For the last two weeks, I’ve been working at what we lovingly call the “happiest place on earth.” I’ve been picking up shifts at my “Tuesday” job – the one I kept PRN (as needed) while working in dialysis. It’s actually less like Disney and more like a network sit-com. I feel like I’ve walked onto the set of “Cheers” where everyone knows my name. Everyone greets me with exuberance and delights in acknowledging “Hey, it’s not Tuesday”. I feel oh-so loved.appreciated.cared for. It’s great to work alongside your peeps. I feel like the doctor prescribed a big healthy dose of #theygotmyback for me. A nurse’s work is never done but I’m here to tell you that my Adventist Health colleagues make it fun. We laugh. We cry. We share the load. Some days we run marathons. Every day we get to make a difference. After a season of turmoil on the job, it’s just what I needed.
I’m amazed at how “being with those who help my being” provides breathing room for me. Despite the fact that I’m working harder these days, when I’m at home I have more energy. My bandwidth is expanded. I have space to contemplate. I look forward to writing. In the midst of all that negativity, I did not realize the full toll it was taking on my well-being. Those monkeys in that circus were not only stealing from me during work hours – they were pillaging my home life, too. I am thanking God every day I have been delivered from that roadshow. Thank goodness for “PRN” jobs. #justwhatthedoctorordered #blessedbeyondmeasure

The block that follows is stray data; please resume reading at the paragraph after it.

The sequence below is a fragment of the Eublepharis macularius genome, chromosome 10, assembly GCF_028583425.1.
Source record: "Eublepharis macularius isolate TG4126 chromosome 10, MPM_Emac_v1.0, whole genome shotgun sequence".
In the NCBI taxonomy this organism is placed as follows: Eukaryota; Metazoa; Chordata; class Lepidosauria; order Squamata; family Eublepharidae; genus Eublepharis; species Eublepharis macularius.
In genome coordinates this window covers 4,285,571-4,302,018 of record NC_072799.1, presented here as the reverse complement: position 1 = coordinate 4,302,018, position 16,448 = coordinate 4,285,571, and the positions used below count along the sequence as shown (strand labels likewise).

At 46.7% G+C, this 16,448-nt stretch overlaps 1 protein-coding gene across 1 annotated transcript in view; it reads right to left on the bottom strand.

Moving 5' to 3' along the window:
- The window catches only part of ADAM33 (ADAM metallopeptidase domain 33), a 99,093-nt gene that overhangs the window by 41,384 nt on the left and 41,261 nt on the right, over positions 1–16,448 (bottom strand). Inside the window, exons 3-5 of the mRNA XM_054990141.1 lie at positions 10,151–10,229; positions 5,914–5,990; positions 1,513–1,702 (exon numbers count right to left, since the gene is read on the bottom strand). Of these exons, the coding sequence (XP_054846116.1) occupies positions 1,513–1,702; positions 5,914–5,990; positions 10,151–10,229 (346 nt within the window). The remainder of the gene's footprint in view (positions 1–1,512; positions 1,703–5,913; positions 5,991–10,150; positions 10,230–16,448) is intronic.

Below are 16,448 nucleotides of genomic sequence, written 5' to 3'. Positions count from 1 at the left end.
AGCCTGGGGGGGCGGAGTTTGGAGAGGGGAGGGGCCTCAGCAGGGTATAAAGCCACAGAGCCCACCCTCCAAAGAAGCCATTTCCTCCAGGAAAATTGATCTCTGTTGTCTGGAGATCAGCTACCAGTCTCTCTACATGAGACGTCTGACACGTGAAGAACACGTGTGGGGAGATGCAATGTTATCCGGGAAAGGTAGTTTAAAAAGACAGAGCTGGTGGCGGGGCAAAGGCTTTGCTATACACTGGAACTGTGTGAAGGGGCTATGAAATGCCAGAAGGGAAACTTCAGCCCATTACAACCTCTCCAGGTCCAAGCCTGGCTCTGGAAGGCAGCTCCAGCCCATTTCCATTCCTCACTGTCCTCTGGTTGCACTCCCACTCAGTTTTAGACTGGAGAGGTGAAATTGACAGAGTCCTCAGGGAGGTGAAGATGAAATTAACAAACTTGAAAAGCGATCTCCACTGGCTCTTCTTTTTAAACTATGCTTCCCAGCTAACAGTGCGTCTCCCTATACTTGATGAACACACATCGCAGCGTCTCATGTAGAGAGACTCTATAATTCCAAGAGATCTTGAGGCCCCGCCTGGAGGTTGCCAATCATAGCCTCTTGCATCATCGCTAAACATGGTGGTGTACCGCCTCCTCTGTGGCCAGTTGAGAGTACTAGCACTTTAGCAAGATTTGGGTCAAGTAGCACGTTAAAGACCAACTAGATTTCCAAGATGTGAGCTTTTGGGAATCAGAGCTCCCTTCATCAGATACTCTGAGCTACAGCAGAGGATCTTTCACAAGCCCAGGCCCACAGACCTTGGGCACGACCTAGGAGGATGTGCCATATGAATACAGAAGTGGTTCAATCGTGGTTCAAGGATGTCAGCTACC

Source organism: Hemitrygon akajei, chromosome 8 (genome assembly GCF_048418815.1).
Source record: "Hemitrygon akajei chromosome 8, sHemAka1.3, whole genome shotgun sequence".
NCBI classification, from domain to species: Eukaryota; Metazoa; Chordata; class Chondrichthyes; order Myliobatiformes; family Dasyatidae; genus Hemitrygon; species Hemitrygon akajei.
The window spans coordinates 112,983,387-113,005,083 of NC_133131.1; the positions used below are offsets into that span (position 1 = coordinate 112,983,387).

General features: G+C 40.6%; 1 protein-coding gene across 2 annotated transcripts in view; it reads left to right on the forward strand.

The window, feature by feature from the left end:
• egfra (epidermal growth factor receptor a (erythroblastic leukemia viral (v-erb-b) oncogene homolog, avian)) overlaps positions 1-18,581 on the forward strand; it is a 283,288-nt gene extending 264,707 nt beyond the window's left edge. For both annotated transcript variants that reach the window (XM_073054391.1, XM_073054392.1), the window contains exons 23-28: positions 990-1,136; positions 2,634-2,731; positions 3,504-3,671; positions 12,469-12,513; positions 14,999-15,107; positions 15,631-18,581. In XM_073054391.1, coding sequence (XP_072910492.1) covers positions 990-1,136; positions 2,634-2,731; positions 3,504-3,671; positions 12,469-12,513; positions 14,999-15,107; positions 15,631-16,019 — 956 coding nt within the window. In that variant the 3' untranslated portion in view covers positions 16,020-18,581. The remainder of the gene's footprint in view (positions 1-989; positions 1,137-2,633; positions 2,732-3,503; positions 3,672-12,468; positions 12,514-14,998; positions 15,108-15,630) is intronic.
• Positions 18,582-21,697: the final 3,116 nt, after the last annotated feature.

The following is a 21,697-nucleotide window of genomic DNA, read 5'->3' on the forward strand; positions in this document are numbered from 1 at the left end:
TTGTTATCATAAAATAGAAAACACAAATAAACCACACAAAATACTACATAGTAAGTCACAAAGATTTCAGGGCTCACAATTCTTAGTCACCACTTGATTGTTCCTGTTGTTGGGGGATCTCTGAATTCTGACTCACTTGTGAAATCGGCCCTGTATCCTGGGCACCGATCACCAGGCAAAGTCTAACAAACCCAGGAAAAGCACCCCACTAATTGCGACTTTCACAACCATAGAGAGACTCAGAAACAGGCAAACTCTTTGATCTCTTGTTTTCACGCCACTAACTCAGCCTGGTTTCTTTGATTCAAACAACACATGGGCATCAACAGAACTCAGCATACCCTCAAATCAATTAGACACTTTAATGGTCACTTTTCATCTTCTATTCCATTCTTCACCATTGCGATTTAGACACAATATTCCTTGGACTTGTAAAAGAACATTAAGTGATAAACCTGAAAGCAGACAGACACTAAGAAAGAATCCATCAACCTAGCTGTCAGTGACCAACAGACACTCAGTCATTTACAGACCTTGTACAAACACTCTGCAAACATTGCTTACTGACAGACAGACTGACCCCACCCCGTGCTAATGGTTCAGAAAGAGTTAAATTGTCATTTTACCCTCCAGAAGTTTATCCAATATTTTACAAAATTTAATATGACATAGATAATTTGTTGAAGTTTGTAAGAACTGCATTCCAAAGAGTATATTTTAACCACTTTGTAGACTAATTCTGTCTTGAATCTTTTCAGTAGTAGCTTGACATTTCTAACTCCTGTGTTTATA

I’d love to share two episodes with you from my “Cheers”. Last Friday was #3 in a row. I was tired and the afternoon ran me rag-ged. Oh my! There were two moments that I will carry with me. Let me introduce you to patient #1 and patient #2.